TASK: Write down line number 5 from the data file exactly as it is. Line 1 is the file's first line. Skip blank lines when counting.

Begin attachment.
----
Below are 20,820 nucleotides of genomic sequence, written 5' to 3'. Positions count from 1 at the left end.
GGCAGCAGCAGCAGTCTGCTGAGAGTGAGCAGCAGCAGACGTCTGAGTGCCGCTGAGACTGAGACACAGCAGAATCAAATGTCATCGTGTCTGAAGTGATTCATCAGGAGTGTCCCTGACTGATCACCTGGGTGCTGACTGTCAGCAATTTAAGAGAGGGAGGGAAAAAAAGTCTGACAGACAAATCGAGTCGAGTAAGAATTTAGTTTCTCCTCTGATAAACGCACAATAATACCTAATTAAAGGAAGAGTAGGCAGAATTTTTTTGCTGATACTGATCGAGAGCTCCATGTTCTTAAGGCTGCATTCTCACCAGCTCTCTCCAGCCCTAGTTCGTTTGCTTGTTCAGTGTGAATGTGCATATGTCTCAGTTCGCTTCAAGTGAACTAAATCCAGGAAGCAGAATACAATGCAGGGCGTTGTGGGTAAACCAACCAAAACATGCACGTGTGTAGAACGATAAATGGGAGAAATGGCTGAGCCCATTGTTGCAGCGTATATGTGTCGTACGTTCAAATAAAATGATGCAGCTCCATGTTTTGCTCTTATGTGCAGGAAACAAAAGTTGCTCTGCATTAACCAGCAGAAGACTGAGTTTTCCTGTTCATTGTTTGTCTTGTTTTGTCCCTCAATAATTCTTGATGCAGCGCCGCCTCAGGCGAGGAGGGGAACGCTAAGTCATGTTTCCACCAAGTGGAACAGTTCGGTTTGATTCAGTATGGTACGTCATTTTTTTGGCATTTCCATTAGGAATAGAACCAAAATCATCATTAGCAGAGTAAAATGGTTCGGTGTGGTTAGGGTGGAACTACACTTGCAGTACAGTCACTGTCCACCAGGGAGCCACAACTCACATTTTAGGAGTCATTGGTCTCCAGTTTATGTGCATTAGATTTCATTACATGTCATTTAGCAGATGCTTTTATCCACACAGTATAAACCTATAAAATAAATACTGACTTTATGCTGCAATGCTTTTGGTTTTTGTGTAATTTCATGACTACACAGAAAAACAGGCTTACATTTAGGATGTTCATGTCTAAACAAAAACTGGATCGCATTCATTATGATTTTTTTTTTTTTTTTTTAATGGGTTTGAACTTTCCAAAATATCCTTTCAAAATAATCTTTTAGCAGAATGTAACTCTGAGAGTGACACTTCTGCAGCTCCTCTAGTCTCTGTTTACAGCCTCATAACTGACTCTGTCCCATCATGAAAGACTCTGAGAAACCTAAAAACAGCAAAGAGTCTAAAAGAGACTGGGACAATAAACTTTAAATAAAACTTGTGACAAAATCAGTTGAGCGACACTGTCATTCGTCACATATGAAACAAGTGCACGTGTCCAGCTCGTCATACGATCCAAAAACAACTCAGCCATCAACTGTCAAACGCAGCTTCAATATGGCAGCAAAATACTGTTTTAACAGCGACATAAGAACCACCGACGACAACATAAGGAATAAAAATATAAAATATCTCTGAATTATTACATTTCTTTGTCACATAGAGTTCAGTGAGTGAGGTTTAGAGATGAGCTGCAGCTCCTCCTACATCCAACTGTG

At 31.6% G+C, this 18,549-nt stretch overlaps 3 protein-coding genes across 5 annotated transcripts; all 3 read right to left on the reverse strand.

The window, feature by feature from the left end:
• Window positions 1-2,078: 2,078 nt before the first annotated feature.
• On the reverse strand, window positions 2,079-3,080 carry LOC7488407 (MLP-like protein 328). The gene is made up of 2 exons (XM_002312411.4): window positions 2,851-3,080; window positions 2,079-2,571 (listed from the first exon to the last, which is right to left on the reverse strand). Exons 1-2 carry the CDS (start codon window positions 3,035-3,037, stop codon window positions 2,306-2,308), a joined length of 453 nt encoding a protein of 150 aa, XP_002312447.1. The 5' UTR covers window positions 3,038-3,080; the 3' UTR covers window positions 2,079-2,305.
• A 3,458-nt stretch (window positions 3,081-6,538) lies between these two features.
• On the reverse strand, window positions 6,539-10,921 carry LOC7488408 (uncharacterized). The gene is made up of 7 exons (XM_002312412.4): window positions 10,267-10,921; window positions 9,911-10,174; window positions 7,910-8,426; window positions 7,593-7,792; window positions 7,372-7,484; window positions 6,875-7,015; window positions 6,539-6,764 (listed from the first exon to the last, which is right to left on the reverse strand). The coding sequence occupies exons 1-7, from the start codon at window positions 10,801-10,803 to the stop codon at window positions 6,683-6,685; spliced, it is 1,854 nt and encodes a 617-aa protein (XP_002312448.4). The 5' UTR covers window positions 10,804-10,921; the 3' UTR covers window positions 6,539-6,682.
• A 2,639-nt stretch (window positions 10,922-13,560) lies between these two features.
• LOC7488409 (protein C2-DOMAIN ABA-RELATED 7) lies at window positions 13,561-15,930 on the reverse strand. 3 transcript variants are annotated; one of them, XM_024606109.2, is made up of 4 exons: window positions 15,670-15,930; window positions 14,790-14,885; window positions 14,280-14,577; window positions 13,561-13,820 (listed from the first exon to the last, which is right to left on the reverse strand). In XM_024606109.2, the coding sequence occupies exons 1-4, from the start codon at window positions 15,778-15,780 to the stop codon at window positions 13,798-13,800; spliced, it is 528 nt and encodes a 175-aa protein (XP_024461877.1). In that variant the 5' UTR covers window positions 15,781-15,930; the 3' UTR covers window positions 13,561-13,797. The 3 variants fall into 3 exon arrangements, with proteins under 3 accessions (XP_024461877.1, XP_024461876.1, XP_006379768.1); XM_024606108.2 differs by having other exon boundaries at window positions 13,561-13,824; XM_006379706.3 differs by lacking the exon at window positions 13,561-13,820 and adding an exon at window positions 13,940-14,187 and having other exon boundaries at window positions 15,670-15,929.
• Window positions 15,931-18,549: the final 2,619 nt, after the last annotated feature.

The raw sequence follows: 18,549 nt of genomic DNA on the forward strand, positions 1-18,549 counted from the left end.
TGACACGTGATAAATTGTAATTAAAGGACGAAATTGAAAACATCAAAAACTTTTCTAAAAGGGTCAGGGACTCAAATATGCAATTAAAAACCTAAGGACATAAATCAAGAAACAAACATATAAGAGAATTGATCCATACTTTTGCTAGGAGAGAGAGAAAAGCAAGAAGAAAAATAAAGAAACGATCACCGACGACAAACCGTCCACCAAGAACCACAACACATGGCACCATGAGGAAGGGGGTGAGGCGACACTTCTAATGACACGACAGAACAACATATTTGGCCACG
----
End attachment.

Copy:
• Window positions 1-2,078: 2,078 nt before the first annotated feature.